I guess that is true. although, i was able to understand from the context that the dash was implying the word "are". It almost corresponds to a colon in my mind, but you wouldn't translate the word 'are' in place of the colon when translating. (Maybe I should have just put a colon there instead then?)
One way to conceptualize it structurally is that the dash works like a colon would in English. "These men: actors" (of course this seems very strange, as you don't structure sentences like this in English, but bear with me). First you are defining an object: "These men", and then you are describing an attribute of the object: "actors". And this way of thinking makes it clearer for an English speaker how it is to be said in spoken Russian too; when there's a colon, there's a pause!
It seems like it should actually translate into: "These are actor-men", instead of: "These men are actors". Which sounds weird. I'm Polish, so I use a language with a vocab similar to Russian and with small differences in sentence construction, and If anyone were to describe someone's vocation this way in polish, people would give them a strange look, to say the least. So can somebody, who actually is Russian, confirm that the above construction does exists and is currently used by the Russian people, and isn't just some mistake of, let's say: copying the sentence structure from a Mandarin language course?
Unfortunately I can't speak to Polish since I have never studied it, but this is a correct Russian sentence and the translation "These men are actors" is correct.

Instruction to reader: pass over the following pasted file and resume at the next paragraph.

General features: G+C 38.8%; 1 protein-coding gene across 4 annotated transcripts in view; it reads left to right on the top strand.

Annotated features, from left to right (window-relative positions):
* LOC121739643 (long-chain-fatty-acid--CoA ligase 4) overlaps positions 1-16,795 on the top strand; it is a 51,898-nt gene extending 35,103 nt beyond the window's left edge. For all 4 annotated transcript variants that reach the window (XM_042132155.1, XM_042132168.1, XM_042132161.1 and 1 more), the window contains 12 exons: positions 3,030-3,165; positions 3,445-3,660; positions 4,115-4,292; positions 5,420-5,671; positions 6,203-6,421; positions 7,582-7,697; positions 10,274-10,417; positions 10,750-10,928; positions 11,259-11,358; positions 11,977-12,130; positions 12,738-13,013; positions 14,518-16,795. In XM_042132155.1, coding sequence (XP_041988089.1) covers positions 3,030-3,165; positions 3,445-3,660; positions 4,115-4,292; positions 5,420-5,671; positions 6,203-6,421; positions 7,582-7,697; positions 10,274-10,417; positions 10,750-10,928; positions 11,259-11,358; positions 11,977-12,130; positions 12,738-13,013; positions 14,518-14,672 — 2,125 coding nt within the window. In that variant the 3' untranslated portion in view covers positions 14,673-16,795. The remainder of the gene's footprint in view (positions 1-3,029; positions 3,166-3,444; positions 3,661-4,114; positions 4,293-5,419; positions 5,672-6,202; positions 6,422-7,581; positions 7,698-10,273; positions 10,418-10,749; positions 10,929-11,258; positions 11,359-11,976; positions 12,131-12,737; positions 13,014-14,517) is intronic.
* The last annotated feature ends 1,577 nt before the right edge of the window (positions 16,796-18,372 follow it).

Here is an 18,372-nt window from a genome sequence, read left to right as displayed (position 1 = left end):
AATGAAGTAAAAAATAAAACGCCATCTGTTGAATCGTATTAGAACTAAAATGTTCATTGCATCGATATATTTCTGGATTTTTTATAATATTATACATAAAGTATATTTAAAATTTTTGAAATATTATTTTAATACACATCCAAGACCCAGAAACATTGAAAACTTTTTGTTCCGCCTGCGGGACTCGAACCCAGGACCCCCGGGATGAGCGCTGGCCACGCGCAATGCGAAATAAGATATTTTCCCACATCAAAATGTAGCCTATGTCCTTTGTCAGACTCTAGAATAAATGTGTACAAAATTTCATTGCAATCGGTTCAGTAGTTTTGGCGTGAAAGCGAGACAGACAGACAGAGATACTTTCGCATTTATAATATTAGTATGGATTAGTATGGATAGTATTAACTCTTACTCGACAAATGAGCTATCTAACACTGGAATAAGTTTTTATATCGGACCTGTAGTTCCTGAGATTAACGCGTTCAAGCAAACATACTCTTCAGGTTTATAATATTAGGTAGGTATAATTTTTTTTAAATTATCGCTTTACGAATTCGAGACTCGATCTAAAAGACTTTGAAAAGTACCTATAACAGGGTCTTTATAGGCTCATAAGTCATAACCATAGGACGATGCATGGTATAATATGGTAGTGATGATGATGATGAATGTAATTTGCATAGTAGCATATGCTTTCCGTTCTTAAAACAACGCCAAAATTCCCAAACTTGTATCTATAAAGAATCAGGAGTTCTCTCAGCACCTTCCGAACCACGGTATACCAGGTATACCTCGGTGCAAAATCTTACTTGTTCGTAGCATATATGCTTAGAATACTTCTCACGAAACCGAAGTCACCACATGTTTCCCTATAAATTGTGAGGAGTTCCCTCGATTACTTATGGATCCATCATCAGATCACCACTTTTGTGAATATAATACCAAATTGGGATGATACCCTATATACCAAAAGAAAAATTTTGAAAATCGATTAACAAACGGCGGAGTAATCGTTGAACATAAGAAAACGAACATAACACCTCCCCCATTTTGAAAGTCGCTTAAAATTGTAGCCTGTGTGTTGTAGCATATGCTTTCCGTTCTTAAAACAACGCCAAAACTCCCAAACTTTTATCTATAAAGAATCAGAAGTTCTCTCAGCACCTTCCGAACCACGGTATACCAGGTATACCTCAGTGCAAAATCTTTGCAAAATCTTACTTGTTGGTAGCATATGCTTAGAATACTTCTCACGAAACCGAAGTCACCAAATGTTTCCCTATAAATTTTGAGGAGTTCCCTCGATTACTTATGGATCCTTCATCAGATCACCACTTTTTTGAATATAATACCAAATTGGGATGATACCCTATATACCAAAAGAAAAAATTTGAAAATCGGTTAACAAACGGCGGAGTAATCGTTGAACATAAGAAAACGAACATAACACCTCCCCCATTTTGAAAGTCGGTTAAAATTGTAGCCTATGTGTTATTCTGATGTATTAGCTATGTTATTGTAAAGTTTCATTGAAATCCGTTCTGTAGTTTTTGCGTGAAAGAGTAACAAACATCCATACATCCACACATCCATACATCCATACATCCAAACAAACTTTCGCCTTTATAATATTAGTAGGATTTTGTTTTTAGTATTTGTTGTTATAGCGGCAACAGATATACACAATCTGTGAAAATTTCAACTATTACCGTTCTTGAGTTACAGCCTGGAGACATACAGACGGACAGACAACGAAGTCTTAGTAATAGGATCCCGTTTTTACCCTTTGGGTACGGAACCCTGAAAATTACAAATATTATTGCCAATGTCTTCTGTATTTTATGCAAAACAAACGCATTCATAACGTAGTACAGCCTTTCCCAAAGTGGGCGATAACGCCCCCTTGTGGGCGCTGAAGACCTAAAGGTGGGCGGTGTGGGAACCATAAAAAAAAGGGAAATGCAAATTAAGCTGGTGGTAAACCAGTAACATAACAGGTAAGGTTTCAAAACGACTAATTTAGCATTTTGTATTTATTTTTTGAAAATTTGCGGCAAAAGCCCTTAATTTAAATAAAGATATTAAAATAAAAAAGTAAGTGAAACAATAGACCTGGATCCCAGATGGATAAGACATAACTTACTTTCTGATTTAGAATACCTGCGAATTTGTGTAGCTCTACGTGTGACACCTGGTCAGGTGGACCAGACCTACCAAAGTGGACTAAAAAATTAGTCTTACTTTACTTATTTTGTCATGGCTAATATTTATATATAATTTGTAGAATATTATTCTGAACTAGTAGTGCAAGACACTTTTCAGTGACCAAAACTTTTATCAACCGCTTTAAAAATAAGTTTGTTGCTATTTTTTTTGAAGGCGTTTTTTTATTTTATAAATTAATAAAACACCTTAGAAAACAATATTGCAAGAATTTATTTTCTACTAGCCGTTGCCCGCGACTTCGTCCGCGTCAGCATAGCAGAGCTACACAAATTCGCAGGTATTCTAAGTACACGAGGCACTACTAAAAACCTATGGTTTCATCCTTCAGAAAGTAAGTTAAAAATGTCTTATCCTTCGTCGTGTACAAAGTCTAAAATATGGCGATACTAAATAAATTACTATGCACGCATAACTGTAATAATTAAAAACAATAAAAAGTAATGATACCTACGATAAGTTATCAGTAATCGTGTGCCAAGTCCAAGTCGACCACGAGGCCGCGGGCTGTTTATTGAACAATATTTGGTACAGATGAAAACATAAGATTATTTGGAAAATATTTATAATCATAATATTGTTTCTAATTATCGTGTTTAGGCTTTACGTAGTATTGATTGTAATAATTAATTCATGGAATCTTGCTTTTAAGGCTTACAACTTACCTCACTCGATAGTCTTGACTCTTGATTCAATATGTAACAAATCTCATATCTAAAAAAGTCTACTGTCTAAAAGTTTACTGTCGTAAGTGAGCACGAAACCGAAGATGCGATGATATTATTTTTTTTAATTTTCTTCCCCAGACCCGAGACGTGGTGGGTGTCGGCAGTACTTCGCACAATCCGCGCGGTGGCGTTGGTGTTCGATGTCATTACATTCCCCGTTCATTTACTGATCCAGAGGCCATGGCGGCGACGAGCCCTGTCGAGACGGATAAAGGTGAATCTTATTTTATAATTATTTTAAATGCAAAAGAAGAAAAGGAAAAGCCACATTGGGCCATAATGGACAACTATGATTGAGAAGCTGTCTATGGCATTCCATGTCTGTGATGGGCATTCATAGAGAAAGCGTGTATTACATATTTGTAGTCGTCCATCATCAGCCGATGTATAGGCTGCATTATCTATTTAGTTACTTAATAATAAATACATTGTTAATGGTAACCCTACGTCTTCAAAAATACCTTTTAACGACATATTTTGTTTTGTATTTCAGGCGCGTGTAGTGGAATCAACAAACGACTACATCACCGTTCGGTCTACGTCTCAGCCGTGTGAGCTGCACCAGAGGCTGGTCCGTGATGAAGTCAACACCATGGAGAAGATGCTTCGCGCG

1) The symbol here, the longer hyphen, is called a тире, and it's considered a punctuation mark. Note the spaces between the noun, тире, and noun. This is the simplest way to say "X is Y" in Russian. The тире serves as sort of a half pause between the words. There is at least one verb, являться, that means "to be", but it requires instrumental case and is typically reserved for higher level speeches, technical/scientific documentation, etc.
2) The "normal" hyphen used in words, the дефис, is essentially a spelling character that combines two words into one, like you mentioned. There are no spaces between the words and the hyphen, it's essentially inserted directly between the two words. When you're describing words like that, it would be said that they are written "through" a hyphen (писаться через дефис).
3) Also please bear in mind that if the demonstrative "это" is used (in this case, эти), then the phrase would be "these ...", which would not necessarily be a complete sentence. For instance, if it were "Эти мужчины-актёры", then that would just be "These men-actors" - that by itself would only work in response to a question starting with "Кто".
Check out this site for some spelling rules: http://www.russianlessons.net/grammar/spelling_rules.php In this case, a ы can not come after a к.